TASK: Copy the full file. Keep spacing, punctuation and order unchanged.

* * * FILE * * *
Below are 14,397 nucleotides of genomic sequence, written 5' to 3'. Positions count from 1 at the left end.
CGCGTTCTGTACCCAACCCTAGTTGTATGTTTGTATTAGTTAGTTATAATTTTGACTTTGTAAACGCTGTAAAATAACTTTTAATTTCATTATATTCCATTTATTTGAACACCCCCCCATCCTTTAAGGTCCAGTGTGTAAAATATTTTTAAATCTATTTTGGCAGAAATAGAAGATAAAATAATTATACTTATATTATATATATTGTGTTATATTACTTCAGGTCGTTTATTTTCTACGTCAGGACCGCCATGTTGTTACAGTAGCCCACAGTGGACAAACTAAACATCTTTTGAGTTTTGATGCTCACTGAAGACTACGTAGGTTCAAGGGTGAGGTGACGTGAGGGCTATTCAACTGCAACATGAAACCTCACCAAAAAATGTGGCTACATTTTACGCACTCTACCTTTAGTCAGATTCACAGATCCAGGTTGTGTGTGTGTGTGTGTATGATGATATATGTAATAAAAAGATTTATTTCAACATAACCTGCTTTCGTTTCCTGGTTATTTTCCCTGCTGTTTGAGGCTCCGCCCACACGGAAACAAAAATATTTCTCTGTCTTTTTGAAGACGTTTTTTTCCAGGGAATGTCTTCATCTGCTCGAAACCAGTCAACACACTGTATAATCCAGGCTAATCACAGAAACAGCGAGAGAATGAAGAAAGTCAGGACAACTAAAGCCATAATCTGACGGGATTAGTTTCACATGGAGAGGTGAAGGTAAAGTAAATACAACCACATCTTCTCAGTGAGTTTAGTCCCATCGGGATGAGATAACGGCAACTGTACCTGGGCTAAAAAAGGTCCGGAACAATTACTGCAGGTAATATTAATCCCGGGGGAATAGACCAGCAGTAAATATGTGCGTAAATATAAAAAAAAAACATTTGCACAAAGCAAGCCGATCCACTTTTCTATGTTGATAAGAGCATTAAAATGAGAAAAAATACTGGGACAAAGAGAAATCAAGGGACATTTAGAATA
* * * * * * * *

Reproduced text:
Below are 14,397 nucleotides of genomic sequence, written 5' to 3'. Positions count from 1 at the left end.
CGCGTTCTGTACCCAACCCTAGTTGTATGTTTGTATTAGTTAGTTATAATTTTGACTTTGTAAACGCTGTAAAATAACTTTTAATTTCATTATATTCCATTTATTTGAACACCCCCCCATCCTTTAAGGTCCAGTGTGTAAAATATTTTTAAATCTATTTTGGCAGAAATAGAAGATAAAATAATTATACTTATATTATATATATTGTGTTATATTACTTCAGGTCGTTTATTTTCTACGTCAGGACCGCCATGTTGTTACAGTAGCCCACAGTGGACAAACTAAACATCTTTTGAGTTTTGATGCTCACTGAAGACTACGTAGGTTCAAGGGTGAGGTGACGTGAGGGCTATTCAACTGCAACATGAAACCTCACCAAAAAATGTGGCTACATTTTACGCACTCTACCTTTAGTCAGATTCACAGATCCAGGTTGTGTGTGTGTGTGTGTATGATGATATATGTAATAAAAAGATTTATTTCAACATAACCTGCTTTCGTTTCCTGGTTATTTTCCCTGCTGTTTGAGGCTCCGCCCACACGGAAACAAAAATATTTCTCTGTCTTTTTGAAGACGTTTTTTTCCAGGGAATGTCTTCATCTGCTCGAAACCAGTCAACACACTGTATAATCCAGGCTAATCACAGAAACAGCGAGAGAATGAAGAAAGTCAGGACAACTAAAGCCATAATCTGACGGGATTAGTTTCACATGGAGAGGTGAAGGTAAAGTAAATACAACCACATCTTCTCAGTGAGTTTAGTCCCATCGGGATGAGATAACGGCAACTGTACCTGGGCTAAAAAAGGTCCGGAACAATTACTGCAGGTAATATTAATCCCGGGGGAATAGACCAGCAGTAAATATGTGCGTAAATATAAAAAAAAAACATTTGCACAAAGCAAGCCGATCCACTTTTCTATGTTGATAAGAGCATTAAAATGAGAAAAAATACTGGGACAAAGAGAAATCAAGGGACATTTAGAATA